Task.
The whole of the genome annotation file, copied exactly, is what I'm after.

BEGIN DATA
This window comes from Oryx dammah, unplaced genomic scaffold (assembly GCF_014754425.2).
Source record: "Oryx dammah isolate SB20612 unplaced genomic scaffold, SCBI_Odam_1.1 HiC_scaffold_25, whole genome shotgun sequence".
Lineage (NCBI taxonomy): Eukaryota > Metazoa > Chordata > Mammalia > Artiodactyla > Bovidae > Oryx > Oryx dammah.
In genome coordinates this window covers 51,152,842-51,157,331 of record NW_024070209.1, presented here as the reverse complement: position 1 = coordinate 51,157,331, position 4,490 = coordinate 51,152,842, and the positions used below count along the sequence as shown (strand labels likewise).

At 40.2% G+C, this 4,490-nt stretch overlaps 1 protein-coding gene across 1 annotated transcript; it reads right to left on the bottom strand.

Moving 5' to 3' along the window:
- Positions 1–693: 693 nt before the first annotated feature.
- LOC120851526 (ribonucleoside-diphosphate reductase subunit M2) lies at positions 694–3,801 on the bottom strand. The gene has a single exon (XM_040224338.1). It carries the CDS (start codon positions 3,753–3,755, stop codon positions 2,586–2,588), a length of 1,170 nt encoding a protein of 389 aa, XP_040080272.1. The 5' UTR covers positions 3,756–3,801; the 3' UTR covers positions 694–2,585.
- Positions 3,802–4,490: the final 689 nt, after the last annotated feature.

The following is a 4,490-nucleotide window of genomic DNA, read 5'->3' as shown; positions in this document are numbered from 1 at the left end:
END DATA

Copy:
This window comes from Oryx dammah, unplaced genomic scaffold (assembly GCF_014754425.2).
Source record: "Oryx dammah isolate SB20612 unplaced genomic scaffold, SCBI_Odam_1.1 HiC_scaffold_25, whole genome shotgun sequence".
Lineage (NCBI taxonomy): Eukaryota > Metazoa > Chordata > Mammalia > Artiodactyla > Bovidae > Oryx > Oryx dammah.
In genome coordinates this window covers 51,152,842-51,157,331 of record NW_024070209.1, presented here as the reverse complement: position 1 = coordinate 51,157,331, position 4,490 = coordinate 51,152,842, and the positions used below count along the sequence as shown (strand labels likewise).

At 40.2% G+C, this 4,490-nt stretch overlaps 1 protein-coding gene across 1 annotated transcript; it reads right to left on the bottom strand.

Moving 5' to 3' along the window:
- Positions 1–693: 693 nt before the first annotated feature.
- LOC120851526 (ribonucleoside-diphosphate reductase subunit M2) lies at positions 694–3,801 on the bottom strand. The gene has a single exon (XM_040224338.1). It carries the CDS (start codon positions 3,753–3,755, stop codon positions 2,586–2,588), a length of 1,170 nt encoding a protein of 389 aa, XP_040080272.1. The 5' UTR covers positions 3,756–3,801; the 3' UTR covers positions 694–2,585.
- Positions 3,802–4,490: the final 689 nt, after the last annotated feature.

The following is a 4,490-nucleotide window of genomic DNA, read 5'->3' as shown; positions in this document are numbered from 1 at the left end: